Telecommuting shields some workers from COVID-19, CDC says

By Steven Reinberg, HealthDay News
Telecommuting shields some workers from COVID-19, CDC says
While working from home decreases the risk of being infected with the new coronavirus, new research suggests many don't have the option. File Photo by Antonov Roman/Shutterstock

Working from home during the pandemic significantly reduces your risk of catching COVID-19, U.S. health officials say.

The option to work remotely, however, appears to be available mostly to college-educated White employees with health insurance who make $75,000 a year or more, according to a new U.S. Centers for Disease Control and Prevention report.


"We have two different kinds of classes of Americans. One is the essential services class, and then we've got the white-collar class able to work from home," said Dr. Eric Cioe-Pena, director of global health at Northwell Health in New Hyde Park, N.Y. He reviewed the report and was not part of the research.

Of nearly 250 workers who reported on their status during the two weeks before getting COVID-19, those who worked outside their homes were significantly more likely to fall ill than those who worked remotely at least part of the time, CDC researchers found.

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The percentage who had been able to telework either full- or part-time was lower among patients who tested positive for COVID-19 -- 35% -- than among patients who tested negative -- 53% -- they noted.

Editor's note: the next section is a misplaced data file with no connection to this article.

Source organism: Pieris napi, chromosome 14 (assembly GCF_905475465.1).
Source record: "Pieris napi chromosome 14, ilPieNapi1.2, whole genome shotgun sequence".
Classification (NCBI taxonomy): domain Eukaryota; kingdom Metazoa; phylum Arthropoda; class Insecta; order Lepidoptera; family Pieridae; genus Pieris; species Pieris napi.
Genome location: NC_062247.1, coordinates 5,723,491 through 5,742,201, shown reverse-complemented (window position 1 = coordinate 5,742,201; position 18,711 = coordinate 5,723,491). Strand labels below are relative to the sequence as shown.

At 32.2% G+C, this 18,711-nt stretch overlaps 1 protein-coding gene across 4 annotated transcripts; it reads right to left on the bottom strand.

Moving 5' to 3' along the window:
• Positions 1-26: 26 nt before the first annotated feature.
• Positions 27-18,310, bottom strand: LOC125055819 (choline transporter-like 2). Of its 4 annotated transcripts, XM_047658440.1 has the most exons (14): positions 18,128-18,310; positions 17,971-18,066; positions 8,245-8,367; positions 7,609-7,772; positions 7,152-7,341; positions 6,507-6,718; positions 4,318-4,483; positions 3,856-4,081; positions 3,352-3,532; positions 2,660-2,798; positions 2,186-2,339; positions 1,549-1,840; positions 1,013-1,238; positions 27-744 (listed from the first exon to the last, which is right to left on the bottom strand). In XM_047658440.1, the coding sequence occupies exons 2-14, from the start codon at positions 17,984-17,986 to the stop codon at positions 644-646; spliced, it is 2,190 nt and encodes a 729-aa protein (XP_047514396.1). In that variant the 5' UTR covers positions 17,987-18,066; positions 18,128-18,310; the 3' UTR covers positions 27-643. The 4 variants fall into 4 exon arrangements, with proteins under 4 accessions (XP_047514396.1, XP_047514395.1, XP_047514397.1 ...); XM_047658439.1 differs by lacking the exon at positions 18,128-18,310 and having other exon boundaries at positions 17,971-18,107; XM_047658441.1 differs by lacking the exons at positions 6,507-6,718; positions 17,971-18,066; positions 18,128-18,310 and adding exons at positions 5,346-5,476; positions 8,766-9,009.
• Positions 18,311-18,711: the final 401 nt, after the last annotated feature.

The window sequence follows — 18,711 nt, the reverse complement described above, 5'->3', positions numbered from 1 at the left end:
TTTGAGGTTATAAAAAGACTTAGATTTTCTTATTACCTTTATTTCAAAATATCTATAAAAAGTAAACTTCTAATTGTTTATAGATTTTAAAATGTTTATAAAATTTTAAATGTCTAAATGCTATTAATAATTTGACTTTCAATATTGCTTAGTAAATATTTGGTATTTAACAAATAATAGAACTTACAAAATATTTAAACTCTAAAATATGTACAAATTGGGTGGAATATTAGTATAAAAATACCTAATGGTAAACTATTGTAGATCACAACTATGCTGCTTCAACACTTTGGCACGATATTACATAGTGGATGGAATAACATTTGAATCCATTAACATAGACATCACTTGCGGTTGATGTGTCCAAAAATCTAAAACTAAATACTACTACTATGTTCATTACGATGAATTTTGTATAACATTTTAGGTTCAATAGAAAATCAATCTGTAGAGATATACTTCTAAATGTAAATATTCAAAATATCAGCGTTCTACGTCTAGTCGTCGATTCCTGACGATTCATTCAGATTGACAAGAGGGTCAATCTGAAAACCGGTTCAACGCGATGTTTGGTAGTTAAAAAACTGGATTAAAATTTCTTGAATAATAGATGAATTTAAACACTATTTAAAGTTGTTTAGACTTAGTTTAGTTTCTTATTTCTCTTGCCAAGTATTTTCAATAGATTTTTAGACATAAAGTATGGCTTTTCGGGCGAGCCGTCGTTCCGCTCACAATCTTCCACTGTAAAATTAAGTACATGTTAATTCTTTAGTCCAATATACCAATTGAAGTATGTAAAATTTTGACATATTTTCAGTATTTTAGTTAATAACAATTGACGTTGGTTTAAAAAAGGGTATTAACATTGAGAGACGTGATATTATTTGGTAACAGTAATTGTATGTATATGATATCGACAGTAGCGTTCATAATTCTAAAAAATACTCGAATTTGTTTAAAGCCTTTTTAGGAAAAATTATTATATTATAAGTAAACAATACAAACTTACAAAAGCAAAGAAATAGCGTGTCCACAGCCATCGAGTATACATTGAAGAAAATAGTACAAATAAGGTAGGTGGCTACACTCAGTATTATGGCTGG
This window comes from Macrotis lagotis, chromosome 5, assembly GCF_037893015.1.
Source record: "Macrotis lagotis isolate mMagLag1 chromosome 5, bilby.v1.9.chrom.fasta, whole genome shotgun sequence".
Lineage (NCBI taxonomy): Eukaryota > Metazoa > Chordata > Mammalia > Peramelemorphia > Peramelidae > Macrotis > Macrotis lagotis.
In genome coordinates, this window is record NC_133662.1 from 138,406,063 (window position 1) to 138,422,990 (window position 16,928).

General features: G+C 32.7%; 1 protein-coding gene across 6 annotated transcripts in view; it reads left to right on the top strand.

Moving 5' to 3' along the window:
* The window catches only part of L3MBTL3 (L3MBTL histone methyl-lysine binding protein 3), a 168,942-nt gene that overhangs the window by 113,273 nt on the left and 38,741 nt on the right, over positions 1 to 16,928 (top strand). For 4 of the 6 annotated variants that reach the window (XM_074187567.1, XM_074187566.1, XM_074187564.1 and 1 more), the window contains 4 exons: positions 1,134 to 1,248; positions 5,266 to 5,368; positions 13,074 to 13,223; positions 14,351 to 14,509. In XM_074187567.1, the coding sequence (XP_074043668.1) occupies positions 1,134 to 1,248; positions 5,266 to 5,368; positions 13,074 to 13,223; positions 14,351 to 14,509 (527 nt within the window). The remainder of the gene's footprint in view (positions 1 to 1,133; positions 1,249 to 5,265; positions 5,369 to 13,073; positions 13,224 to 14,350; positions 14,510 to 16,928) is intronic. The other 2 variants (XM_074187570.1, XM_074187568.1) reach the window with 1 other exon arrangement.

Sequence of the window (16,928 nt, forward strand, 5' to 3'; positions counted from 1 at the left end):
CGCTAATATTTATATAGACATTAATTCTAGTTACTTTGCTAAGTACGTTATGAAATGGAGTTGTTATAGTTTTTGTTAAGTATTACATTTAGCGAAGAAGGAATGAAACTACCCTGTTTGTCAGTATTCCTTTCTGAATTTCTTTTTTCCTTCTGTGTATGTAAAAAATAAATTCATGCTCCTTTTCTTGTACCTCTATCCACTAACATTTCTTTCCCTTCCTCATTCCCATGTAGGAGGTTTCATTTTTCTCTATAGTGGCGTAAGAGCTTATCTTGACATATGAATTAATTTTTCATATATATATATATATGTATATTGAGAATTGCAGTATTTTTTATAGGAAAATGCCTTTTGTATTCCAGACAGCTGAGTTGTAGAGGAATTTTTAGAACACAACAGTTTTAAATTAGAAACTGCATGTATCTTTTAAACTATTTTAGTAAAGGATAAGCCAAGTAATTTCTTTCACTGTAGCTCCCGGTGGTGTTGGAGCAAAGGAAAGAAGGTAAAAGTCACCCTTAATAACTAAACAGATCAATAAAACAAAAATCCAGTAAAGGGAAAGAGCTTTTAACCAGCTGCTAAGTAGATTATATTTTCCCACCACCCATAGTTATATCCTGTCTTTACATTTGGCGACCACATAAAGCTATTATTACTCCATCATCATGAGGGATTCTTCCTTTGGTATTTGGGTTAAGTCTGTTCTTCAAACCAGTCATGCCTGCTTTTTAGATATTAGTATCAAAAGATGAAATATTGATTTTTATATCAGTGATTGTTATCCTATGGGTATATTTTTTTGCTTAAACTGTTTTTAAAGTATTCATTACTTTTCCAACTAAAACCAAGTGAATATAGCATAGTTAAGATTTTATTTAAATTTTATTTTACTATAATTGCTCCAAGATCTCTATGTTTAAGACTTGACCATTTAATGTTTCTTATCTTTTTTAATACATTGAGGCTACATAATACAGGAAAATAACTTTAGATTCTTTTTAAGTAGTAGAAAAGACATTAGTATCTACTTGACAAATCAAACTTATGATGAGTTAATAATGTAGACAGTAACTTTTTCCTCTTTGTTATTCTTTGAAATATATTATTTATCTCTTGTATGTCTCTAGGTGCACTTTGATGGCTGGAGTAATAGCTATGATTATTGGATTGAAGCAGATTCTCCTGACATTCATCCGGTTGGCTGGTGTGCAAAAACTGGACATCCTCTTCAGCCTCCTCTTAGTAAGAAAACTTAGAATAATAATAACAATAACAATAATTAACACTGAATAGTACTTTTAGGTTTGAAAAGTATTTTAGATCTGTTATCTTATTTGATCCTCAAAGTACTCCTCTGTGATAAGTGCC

The burden of these class differences falls along racial and economic lines, Cioe-Pena said.


"There is a specific class of essential workforce, namely medical, where we've made sure that they have adequate PPE [personal protective equipment], but I don't think we've been as rigorous in the kind of provision and assurance for other essential workers," he said. "So, there is this population of people that are essential, but are not protected to the level that medical workers are."

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Cioe-Pena regards this divide between those at more and less at risk for COVID-19 as reflective of broad inequalities in society.

"This represents the kind of structures and systems of power that already privileged white workers and have disadvantaged non-white and lower-paid workers," he said. "As we go through COVID, we need to try to address some of these inequalities."

At the very least, Cioe-Pena said essential workers should have the right to adequate personal protective equipment. They also need paid sick time and health insurance, he added.

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Vital workers include doctors, nurses, police officers and firefighters, but Cioe-Pena said it's important to consider others who provide much-needed services, including grocery workers, delivery people and many others.

"They are all servicing our essential infrastructure, and without them our society would grind to a very disturbing halt," Cioe-Pena said. "I think that we're clapping for them, but we need to provide for them as well."


The report was published Nov. 6 in the CDC's Morbidity and Mortality Weekly Report.

More information

For answers to frequently asked questions about COVID-19, visit the U.S. Centers for Disease Control and Prevention.

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